Overall, 246,544 (44.3%) were Protestant, 244,516 (43.9%) Roman Catholic, and 65,435 (11.8%) were Non-Determined. The Non-Determined share increased by 0.8 percentage points (pp) from 2019 (11.0%).

When Non-Determined category not included, in 2020, Protestants [50.2%] continued to comprise the majority of the workforce.  The Roman Catholic share of the monitored workforce increased by [0.3pp] to [49.8%].

Roman Catholics comprised more than half of job applicants [53.5%]. In 2020, the Roman Catholic share of applicants to the monitored workforce had increased by [8.7] from [44.8%] in 2001.

Roman Catholics represented [53.3%] of appointees to the monitored workforce in 2020.  This continues a broad trend of increasing Roman Catholic appointees to the monitored workforce during the period 2001-2020.  Overall, their share has increased by [8.5%] from [44.8%] in 2001.

For the sixth consecutive year, Roman Catholics [52.1%] comprised a greater share of leavers from the monitored workforce.

In 2020, women accounted for more than half (53.0%) of all monitored employees in Northern Ireland.

Ms McGahey concluded: “As always, we are very grateful to employers for putting in the work on their monitoring returns, especially in 2020, which was an unprecedented situation for us all.”

“Fair employment practices in our workplaces ultimately benefit us all. It’s often only once we’ve left school and gone to work that we meet and work with people who are from different backgrounds to ourselves.

By employers continuing to drive good practice and by continuing to monitor and evidence progress, Northern Ireland’s employers are doing society a significant service.”

Back to Top


9. Friends of Legal Island

HR Update With The HR Suite

Our friends at the HR Suite are hosting a new HR update webinar, which will we bring you up to speed on the legislative updates including the New Code of Practice on Sexual Harassment and Harassment in the Workplace, they will also take a deep dive into some recent case law and how those decisions will impact your business. If that wasn’t enough, they aim to tackle some of the key questions around the new hybrid working environment and how you can make this work better in your business. See the Agenda below:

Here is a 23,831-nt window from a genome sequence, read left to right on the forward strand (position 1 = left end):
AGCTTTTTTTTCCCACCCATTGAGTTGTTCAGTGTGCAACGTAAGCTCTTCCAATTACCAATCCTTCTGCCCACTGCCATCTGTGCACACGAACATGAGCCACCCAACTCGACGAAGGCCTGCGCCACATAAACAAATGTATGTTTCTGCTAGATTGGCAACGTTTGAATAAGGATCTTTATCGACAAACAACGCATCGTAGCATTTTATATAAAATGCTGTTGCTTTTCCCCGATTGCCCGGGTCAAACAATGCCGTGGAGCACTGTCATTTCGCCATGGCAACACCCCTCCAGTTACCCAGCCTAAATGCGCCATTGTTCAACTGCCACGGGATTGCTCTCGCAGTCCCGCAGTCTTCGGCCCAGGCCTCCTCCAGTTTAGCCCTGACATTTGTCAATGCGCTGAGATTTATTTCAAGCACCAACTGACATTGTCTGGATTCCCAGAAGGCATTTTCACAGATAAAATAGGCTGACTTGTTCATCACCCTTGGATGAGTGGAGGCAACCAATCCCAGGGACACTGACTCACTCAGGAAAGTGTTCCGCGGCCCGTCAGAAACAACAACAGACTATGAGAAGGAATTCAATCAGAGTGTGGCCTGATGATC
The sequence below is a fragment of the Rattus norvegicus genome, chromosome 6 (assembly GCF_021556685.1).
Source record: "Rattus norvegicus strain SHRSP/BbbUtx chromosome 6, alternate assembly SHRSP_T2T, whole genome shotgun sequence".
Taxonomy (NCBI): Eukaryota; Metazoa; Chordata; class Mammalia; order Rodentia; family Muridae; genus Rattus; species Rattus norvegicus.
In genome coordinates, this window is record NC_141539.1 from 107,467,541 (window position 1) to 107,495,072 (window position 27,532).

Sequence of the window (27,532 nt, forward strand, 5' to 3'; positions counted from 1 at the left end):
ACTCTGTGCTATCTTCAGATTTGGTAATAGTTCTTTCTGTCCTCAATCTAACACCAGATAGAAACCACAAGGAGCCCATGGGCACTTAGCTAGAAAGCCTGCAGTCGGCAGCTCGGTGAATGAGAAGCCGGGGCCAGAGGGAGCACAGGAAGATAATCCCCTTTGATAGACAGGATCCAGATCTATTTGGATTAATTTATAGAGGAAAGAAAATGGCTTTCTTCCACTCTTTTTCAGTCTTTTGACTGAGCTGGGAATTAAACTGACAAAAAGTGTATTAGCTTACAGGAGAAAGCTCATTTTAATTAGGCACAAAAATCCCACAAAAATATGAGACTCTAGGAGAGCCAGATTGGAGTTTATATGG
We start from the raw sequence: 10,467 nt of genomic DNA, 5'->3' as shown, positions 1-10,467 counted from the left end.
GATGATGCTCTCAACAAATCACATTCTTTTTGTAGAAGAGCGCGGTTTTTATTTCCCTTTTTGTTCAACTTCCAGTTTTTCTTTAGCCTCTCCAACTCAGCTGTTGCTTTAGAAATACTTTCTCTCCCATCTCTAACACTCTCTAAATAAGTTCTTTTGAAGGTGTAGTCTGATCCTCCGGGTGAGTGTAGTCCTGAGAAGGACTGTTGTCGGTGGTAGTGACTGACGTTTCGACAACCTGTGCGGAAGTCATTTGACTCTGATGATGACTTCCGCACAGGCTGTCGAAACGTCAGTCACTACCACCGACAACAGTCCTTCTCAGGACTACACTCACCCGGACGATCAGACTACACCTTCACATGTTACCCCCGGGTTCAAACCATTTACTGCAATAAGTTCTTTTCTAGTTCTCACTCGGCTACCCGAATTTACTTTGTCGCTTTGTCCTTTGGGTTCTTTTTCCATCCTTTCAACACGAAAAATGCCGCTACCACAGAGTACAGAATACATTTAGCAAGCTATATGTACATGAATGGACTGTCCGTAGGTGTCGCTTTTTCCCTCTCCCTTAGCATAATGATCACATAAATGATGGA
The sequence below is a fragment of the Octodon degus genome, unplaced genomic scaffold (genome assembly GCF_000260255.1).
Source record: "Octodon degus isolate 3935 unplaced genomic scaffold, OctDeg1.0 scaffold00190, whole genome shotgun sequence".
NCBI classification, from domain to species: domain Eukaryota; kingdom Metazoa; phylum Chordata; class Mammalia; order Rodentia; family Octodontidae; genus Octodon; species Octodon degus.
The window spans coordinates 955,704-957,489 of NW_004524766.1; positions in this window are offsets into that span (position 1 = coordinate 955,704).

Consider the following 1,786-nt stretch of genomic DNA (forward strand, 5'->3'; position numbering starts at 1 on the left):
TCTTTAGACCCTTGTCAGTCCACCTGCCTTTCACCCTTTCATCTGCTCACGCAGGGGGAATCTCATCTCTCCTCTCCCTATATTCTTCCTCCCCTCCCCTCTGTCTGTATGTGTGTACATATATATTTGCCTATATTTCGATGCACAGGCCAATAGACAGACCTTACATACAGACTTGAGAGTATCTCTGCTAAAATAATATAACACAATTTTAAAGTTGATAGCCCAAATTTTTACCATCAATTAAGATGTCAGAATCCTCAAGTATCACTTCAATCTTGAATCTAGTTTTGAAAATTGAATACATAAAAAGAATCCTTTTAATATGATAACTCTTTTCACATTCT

• New Code of Practice on Sexual Harassment and Harassment in the Workplace
  • New Code of Practice on Equal Pay
  • Gender Pay Gap Information Act
  • Key considerations in the new Hybrid working environment
  • Case Law Update

This session will have a facilitated Q&A session.

Please note that there is a fee for this webinar. Register here:

Back to Top


10. Free Webinars This Month

Lunch and Learn with MCS Group - Emerging Trends in HR Roles

Grab your lunch and join Rolanda Markey, Learning and Development Team at Legal Island and Ryan Calvert, Manager of HR Recruitment for UK and Ireland, as they discuss the key trends emerging in HR recruitment.  Ryan serves up some digestible golden nuggets of information and guidance that will leave you feeling satiated and refreshed!

Join us at 1pm on the 14th June 2022 and send any questions you may have in advance to

Register here:

All of our Legal Island webinar recordings and searchable transcriptions are posted online within this section of our employment law hub and are available to stream and research:

Back to Top


11. Thought-Provoking Video

This week's thought-provoking video is "The radical act of choosing common ground". To achieve lasting change sometimes requires the hard, even radical, choice of partnering with people you'd least expect. Justice reform advocate Nisha Anand shares her story of working with her ideological opposite to make history and save lives -- and urges us all to widen our circles in order to make progress with purpose

Enjoy the weekend.


Back to Top

This article is correct at 20/05/2022

The information in this article is provided as part of Legal-Island's Employment Law Hub. We regret we are not able to respond to requests for specific legal or HR queries and recommend that professional advice is obtained before relying on information supplied anywhere within this article.

Legal Island
Legal Island

The main content of this article was provided by Legal Island. Contact telephone number is 028 9446 3888 / 01 401 3874 or email

View all articles by Legal Island